– Offer value: The adage “if you don’t have anything nice to say, don’t say anything at all” holds true in the email inbox. Successful email marketing offers the subscriber something in return for their attention and engagement. The value your emails offer can take many forms, from enticing discounts to entertaining content to stunning visuals, but it’d better be there. If it isn’t, you’ll lose your subscribers’ attention pretty fast.
– Be different: Guess what; there is a 99.99999% chance that you aren’t the only brand this subscriber has given access to their inbox. In fact, there is a high probability that your marketing emails will appear sandwiched between those of several other brands. An effective email subject line is your best chance to stand out from the crowd and garner enough attention to get that all important email open. That’s why it’s crucial that you use subject line language that doesn’t look like everyone else’s. Get creative.
– Diversity matters: After tracking the performance of millions of email subject lines over the past 4 years, we’ve learned one really crucial lesson: using diverse language in your subject lines is important. Really important. So important, in fact, that this particular aspect of email subject line language deserves a bit more discussion…
Every brand’s audience is different. A strategy that works well with one brand’s email list may well fail completely with another. Not only that, but your subscribers’ tastes, preferences, and behaviors will almost certainly change over time. That’s why split-testing your email subject lines is of such crucial importance.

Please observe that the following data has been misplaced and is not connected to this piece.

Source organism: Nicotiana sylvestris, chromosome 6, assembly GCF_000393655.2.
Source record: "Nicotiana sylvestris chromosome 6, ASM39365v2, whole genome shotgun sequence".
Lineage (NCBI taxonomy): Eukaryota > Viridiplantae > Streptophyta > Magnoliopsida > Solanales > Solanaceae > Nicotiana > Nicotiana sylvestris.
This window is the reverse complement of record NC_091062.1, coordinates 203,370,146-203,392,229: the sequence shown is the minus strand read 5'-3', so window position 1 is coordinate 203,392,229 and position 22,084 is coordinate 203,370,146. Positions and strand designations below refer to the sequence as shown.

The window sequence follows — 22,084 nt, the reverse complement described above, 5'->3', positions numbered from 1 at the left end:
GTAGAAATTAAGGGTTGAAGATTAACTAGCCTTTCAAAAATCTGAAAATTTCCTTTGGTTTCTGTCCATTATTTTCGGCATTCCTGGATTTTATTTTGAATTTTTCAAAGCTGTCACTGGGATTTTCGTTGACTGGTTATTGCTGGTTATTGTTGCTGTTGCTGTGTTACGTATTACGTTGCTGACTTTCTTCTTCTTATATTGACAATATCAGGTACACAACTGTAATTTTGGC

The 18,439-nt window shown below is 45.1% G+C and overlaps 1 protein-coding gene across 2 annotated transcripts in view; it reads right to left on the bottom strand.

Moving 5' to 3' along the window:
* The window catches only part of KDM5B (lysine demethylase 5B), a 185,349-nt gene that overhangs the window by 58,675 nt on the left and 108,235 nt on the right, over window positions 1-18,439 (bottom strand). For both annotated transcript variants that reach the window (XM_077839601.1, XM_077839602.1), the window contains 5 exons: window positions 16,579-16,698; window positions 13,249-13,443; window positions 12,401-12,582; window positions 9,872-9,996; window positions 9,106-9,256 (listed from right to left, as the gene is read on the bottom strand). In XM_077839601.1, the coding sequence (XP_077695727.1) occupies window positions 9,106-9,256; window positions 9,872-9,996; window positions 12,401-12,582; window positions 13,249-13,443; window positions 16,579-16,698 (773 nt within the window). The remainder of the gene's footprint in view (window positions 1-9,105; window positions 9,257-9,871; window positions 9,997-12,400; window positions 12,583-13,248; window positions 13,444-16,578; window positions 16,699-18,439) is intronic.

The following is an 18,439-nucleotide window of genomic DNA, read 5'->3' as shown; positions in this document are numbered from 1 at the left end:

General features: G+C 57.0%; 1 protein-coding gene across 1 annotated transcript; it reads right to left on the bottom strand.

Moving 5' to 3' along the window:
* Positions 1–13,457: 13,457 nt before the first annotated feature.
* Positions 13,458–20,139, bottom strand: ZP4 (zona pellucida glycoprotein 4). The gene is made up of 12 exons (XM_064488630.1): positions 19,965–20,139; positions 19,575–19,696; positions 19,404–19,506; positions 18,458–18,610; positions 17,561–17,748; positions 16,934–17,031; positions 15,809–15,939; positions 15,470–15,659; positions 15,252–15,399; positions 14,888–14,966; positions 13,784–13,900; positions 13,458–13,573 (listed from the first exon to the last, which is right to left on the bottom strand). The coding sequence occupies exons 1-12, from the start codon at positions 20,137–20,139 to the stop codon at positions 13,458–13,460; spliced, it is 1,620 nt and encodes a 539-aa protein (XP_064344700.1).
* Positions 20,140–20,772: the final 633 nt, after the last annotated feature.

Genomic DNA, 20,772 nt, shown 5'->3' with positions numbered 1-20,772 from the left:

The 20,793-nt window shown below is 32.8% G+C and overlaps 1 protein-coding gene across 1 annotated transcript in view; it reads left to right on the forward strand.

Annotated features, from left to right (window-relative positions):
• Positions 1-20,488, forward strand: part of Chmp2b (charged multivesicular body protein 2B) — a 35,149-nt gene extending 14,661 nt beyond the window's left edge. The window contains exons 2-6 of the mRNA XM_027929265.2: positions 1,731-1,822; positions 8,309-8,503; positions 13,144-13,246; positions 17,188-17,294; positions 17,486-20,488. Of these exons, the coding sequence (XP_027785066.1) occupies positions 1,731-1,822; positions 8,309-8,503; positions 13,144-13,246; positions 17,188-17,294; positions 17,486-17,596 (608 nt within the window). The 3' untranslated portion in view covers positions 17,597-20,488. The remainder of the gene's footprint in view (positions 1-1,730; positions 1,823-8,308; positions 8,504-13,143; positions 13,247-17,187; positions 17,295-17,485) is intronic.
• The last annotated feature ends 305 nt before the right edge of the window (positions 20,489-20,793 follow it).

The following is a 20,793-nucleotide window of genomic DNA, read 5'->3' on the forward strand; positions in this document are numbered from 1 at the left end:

Subject line split tests can offer you invaluable insights into what kinds of email subject line language work most effectively on your brand’s unique audience, as well helping you adjust the language you’re using to reflect any changes in how your subscribers are engaging with your emails over time.
However, for split-testing email subject lines to truly be worthwhile, it is essential that those split tests include a wide variety of different words, phrases, syntactic structures, sentiments, and other linguistic elements (like emojis and punctuation). If you don’t experiment with diverse language in your subject line split tests, you’ll only learn half the story.
Our studies have demonstrated that there is a positive correlation between the diversity of language within a subject line split test and the open rate uplift that split test generates. This makes intuitive sense: little language tweaks (e.g. “should I use a period or exclamation point?”) can lead to small improvements in uplifts, but it is in the bolder, more significant linguistic variations (e.g. “should I say ‘50% off’, or ‘half price’?”) that split-testing’s real impact and value are found.
Determining how diverse your email subject line language is, how diverse it should be, and how it stacks up against the language diversity your competitors are using is no simple task. Neither is creating, testing, and optimizing the diverse email subject line language that engages your audience and drives the opens, clicks, and sales brands crave.
There are hidden linguistic diversity opportunities available for every brand. They are the key to improving email marketing performance, boosting open rates, and generating more email marketing revenue.
Learning how to write good email subject lines just makes good email marketing sense (and dollars!).